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Op-ed: Finding common ground on climate change

As the election year of 2020 unfolds, there is plenty of rancor and polarization in the political world. One issue that can potentially achieve bipartisan support is addressing a serious and time-urgent problem facing our world and our country — climate change. The facts about climate change are irrefutable: oceans are warming, rising, and becoming more acidic; glaciers are disappearing at accelerating and alarming rates; world-wide temperatures are setting records every year; and extreme weather is striking in several places in the form of droughts (leading to fires like those in Australia), more severe hurricanes, and massive rainfall events. Fully 97 percent of peer-reviewed scientists agree that human-caused climate change is at the heart of these events.

The American public, as evidenced by national surveys done by Yale University and others, seem to be behind legislative, bipartisan efforts to address climate change. When asked about a carbon tax on producers of fossil fuels, 66 percent of all voters support such an initiative, 80 percent of Democrats, 53 percent of Republicans, 64 percent of swing voters, and 75 percent of Republicans under 40. In the current political era Democrats have more strongly supported legislation to address climate change. But in the past Republicans have been leaders in environmental stewardship, such as Teddy Roosevelt in establishing our national park system and Republican congressmen in the Nixon era in developing the Clean Air Act and Clean Water Act. Frank Luntz, a Republican strategist and pollster, had a stern warning for Republicans in reporting the results of his 2019 survey; Republicans under 40 support a carbon tax at the level of 7:1; 85 percent of Republican millennials agree that the current Republican position on climate change is hurting the party with younger voters.

The Citizens Climate Lobby, a bipartisan national and international movement, is supporting legislation called the Energy Innovation and Carbon Dividend Act in the House of Representatives, HR 763. This bill, if enacted, will reduce carbon emissions by 40 percent in 12 years and promote economic and job growth at the same time. It will do so by putting dollars, which are generated by a fee (not a tax to go to the government) on fossil-fuel producers, directly into the hands of the American public.

Climate change need not necessarily be a wedge issue politically but a bridge issue to unite the two major parties. One issue that has led to bipartisan support is reducing carbon emissions through energy efficiency. The International Energy Agency (2019) has reported that the most cost-effective way of enhancing any energy system is energy efficiency – it is the “single most important element that can bring the world to sustainable levels.” The cheapest source of energy is that which you do not use. Ohio Senator Rob Portman, a Republican, teamed up with Senator Shaheen, Democrat of New Hampshire, to introduce legislation called the Energy Savings and Industrial Competitiveness bill; this bill addresses three areas to achieve greater efficiency: buildings (through strengthening of codes), manufacturing (through research and development on energy-efficient technologies), and the federal government (through improved computers and standards for new federal buildings). There are two companion bills to Portman-Shaheen in the House, each sponsored by a Republican and a Democrat, one by Representative David McKinley (R-WV).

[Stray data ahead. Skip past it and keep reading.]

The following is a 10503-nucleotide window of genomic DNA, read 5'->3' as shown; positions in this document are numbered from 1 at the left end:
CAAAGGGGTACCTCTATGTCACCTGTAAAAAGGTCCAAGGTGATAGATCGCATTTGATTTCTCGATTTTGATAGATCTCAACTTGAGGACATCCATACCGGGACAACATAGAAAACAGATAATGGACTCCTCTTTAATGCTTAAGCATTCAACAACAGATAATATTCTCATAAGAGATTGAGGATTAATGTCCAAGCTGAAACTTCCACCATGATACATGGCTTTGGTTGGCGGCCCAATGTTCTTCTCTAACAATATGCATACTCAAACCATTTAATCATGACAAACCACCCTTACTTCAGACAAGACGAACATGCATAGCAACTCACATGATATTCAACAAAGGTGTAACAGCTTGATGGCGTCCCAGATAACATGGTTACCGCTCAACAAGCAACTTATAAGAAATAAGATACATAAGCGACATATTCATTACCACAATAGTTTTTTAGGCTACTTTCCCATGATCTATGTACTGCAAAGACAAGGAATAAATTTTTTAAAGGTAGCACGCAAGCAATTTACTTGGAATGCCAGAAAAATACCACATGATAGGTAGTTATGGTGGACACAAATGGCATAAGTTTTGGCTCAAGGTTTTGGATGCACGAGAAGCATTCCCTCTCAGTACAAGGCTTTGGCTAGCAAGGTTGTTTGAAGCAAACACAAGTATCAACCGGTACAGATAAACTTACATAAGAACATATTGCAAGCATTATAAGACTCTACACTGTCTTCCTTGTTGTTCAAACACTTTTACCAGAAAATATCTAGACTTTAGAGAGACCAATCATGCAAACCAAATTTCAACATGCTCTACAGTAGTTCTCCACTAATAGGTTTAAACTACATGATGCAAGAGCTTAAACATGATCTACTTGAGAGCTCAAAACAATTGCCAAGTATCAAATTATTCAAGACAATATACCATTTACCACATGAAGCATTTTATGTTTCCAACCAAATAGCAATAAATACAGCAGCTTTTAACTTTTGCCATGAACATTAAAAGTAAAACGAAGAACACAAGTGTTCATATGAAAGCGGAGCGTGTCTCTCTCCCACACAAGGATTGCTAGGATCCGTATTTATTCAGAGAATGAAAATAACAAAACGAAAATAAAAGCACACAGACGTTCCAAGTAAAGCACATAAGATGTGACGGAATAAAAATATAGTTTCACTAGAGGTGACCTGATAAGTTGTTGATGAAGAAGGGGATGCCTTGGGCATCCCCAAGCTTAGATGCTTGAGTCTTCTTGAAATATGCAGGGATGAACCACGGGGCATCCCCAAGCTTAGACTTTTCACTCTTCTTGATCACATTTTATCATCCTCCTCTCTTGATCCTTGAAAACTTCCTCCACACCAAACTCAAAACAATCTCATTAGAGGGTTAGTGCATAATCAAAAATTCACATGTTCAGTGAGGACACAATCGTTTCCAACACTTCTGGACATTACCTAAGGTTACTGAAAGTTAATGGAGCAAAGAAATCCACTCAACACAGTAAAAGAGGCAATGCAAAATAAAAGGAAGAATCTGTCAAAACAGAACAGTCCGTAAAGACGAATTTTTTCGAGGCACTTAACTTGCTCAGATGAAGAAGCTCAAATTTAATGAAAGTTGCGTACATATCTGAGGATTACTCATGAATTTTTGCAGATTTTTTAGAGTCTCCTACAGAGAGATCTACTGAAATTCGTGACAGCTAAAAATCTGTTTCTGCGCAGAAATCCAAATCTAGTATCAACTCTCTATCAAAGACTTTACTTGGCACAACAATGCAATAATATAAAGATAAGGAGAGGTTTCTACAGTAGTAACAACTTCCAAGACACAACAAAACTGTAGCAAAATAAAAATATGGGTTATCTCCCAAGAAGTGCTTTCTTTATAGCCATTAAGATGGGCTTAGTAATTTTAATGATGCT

The issue of jobs and the economy can also involve bipartisan support. Jobs in the renewable energy sector are outpacing job growth in the economy as a whole. There are 360,000 jobs in the solar industry (more than in coal and nuclear combined), and another 120,000 in wind; job growth in the latter tripled from 2008 to 2016. We in Appalachia have seen little of this job growth in renewable energy, but it is possible that we can. In this region of eastern Ohio, northwestern West Virginia, and western Pennsylvania, the natural gas business (extraction from the Utica Shale deposits) is extremely important to the economy and shows promise for future growth — at least in the near future until renewable energy resources are strengthened. An effort in this region has been launched to promote industrial growth based on the cheap and abundant shale gas; the entity behind this effort is called the Shale Crescent USA. Natural gas producers are doing many things to reduce carbon emissions in drilling, transport, and storage of gas and in replacing high carbon-emitting coal-fired power plants. Why can’t we direct some of this promotion of natural-gas industrial development to the manufacture of wind turbines (made of fiberglass) and solar panels? In the past this region has been a major manufacturing hub for glass products. This collaboration of natural gas development and manufacture of products for renewable energy can be a pro-growth and pro-environmental partnership between natural gas and renewables — a source of common ground at least for a while — until infrastructure around renewable energy is more fully developed.

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George Banziger, Ph..D., was a faculty member at Marietta College and an academic dean at three other colleges. Now retired, he is a member of the Citizens Climate Lobby, the Green Sanctuary Committee of the First Unitarian Universalist Society of Marietta, and Better Angels (a group addressing political polarization).

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